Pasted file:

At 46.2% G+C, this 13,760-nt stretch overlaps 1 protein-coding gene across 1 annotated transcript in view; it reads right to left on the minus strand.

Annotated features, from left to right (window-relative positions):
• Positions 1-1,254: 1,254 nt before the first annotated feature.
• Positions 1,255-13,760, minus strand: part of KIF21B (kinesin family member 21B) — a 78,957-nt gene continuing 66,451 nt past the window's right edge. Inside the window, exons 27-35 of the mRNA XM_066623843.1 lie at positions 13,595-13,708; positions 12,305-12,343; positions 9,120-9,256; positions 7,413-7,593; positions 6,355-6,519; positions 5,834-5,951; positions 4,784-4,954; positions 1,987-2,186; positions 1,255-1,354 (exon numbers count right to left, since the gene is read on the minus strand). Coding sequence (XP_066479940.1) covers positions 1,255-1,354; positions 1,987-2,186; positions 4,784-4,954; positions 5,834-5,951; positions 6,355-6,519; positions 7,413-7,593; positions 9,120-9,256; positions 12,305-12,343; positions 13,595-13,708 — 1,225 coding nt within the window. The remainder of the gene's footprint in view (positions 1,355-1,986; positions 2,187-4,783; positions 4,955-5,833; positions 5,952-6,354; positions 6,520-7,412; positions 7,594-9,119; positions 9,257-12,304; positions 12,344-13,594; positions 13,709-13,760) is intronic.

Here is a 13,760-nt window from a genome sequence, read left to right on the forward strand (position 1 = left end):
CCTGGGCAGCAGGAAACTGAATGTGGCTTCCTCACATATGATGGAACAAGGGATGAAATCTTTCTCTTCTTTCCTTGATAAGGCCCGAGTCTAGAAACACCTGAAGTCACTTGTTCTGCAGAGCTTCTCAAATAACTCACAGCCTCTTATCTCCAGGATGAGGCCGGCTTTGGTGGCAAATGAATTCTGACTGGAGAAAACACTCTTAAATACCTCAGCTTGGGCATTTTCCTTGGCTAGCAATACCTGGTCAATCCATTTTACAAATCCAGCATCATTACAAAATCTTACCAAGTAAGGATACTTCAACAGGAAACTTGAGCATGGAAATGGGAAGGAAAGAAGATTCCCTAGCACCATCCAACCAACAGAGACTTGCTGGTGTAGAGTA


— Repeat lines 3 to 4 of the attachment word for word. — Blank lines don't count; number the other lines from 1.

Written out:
• Positions 1-1,254: 1,254 nt before the first annotated feature.
• Positions 1,255-13,760, minus strand: part of KIF21B (kinesin family member 21B) — a 78,957-nt gene continuing 66,451 nt past the window's right edge. Inside the window, exons 27-35 of the mRNA XM_066623843.1 lie at positions 13,595-13,708; positions 12,305-12,343; positions 9,120-9,256; positions 7,413-7,593; positions 6,355-6,519; positions 5,834-5,951; positions 4,784-4,954; positions 1,987-2,186; positions 1,255-1,354 (exon numbers count right to left, since the gene is read on the minus strand). Coding sequence (XP_066479940.1) covers positions 1,255-1,354; positions 1,987-2,186; positions 4,784-4,954; positions 5,834-5,951; positions 6,355-6,519; positions 7,413-7,593; positions 9,120-9,256; positions 12,305-12,343; positions 13,595-13,708 — 1,225 coding nt within the window. The remainder of the gene's footprint in view (positions 1,355-1,986; positions 2,187-4,783; positions 4,955-5,833; positions 5,952-6,354; positions 6,520-7,412; positions 7,594-9,119; positions 9,257-12,304; positions 12,344-13,594; positions 13,709-13,760) is intronic.